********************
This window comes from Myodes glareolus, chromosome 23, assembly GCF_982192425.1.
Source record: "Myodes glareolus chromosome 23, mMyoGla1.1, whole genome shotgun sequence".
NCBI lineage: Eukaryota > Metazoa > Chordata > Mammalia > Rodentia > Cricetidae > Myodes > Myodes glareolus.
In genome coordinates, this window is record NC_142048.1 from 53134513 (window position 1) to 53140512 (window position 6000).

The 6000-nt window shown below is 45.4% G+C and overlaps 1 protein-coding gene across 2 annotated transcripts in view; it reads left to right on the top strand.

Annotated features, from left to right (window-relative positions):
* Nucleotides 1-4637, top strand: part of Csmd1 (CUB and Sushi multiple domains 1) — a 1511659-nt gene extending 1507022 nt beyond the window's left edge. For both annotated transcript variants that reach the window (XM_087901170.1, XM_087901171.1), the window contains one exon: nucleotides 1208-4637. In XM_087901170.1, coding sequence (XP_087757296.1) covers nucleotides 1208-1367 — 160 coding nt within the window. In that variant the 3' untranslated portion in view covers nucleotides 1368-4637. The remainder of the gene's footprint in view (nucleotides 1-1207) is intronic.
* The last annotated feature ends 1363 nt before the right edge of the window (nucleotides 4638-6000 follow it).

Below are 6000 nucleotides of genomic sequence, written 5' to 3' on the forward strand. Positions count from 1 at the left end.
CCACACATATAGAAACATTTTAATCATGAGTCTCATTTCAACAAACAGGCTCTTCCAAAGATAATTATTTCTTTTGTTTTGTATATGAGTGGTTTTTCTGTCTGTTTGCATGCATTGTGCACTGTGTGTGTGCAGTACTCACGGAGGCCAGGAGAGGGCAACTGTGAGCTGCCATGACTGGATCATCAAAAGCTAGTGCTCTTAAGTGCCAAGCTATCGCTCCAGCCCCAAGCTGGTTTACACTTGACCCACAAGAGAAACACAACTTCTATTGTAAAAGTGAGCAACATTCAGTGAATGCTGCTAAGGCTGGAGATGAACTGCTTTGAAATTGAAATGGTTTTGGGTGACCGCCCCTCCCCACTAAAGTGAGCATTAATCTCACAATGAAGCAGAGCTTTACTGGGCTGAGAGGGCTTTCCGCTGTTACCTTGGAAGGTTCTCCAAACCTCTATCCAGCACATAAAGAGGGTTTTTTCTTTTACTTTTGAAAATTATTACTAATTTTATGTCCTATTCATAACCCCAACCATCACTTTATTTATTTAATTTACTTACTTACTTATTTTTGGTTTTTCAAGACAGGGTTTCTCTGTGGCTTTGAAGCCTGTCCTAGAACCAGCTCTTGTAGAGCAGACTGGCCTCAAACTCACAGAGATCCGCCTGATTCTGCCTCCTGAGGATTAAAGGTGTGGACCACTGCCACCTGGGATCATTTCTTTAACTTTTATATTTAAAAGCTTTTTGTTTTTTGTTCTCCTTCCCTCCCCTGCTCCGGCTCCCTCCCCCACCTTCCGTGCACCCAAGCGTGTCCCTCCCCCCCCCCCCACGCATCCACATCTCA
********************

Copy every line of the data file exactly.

This window comes from Myodes glareolus, chromosome 23, assembly GCF_982192425.1.
Source record: "Myodes glareolus chromosome 23, mMyoGla1.1, whole genome shotgun sequence".
NCBI lineage: Eukaryota > Metazoa > Chordata > Mammalia > Rodentia > Cricetidae > Myodes > Myodes glareolus.
In genome coordinates, this window is record NC_142048.1 from 53134513 (window position 1) to 53140512 (window position 6000).

The 6000-nt window shown below is 45.4% G+C and overlaps 1 protein-coding gene across 2 annotated transcripts in view; it reads left to right on the top strand.

Annotated features, from left to right (window-relative positions):
* Nucleotides 1-4637, top strand: part of Csmd1 (CUB and Sushi multiple domains 1) — a 1511659-nt gene extending 1507022 nt beyond the window's left edge. For both annotated transcript variants that reach the window (XM_087901170.1, XM_087901171.1), the window contains one exon: nucleotides 1208-4637. In XM_087901170.1, coding sequence (XP_087757296.1) covers nucleotides 1208-1367 — 160 coding nt within the window. In that variant the 3' untranslated portion in view covers nucleotides 1368-4637. The remainder of the gene's footprint in view (nucleotides 1-1207) is intronic.
* The last annotated feature ends 1363 nt before the right edge of the window (nucleotides 4638-6000 follow it).

Below are 6000 nucleotides of genomic sequence, written 5' to 3' on the forward strand. Positions count from 1 at the left end.
CCACACATATAGAAACATTTTAATCATGAGTCTCATTTCAACAAACAGGCTCTTCCAAAGATAATTATTTCTTTTGTTTTGTATATGAGTGGTTTTTCTGTCTGTTTGCATGCATTGTGCACTGTGTGTGTGCAGTACTCACGGAGGCCAGGAGAGGGCAACTGTGAGCTGCCATGACTGGATCATCAAAAGCTAGTGCTCTTAAGTGCCAAGCTATCGCTCCAGCCCCAAGCTGGTTTACACTTGACCCACAAGAGAAACACAACTTCTATTGTAAAAGTGAGCAACATTCAGTGAATGCTGCTAAGGCTGGAGATGAACTGCTTTGAAATTGAAATGGTTTTGGGTGACCGCCCCTCCCCACTAAAGTGAGCATTAATCTCACAATGAAGCAGAGCTTTACTGGGCTGAGAGGGCTTTCCGCTGTTACCTTGGAAGGTTCTCCAAACCTCTATCCAGCACATAAAGAGGGTTTTTTCTTTTACTTTTGAAAATTATTACTAATTTTATGTCCTATTCATAACCCCAACCATCACTTTATTTATTTAATTTACTTACTTACTTATTTTTGGTTTTTCAAGACAGGGTTTCTCTGTGGCTTTGAAGCCTGTCCTAGAACCAGCTCTTGTAGAGCAGACTGGCCTCAAACTCACAGAGATCCGCCTGATTCTGCCTCCTGAGGATTAAAGGTGTGGACCACTGCCACCTGGGATCATTTCTTTAACTTTTATATTTAAAAGCTTTTTGTTTTTTGTTCTCCTTCCCTCCCCTGCTCCGGCTCCCTCCCCCACCTTCCGTGCACCCAAGCGTGTCCCTCCCCCCCCCCCCACGCATCCACATCTCA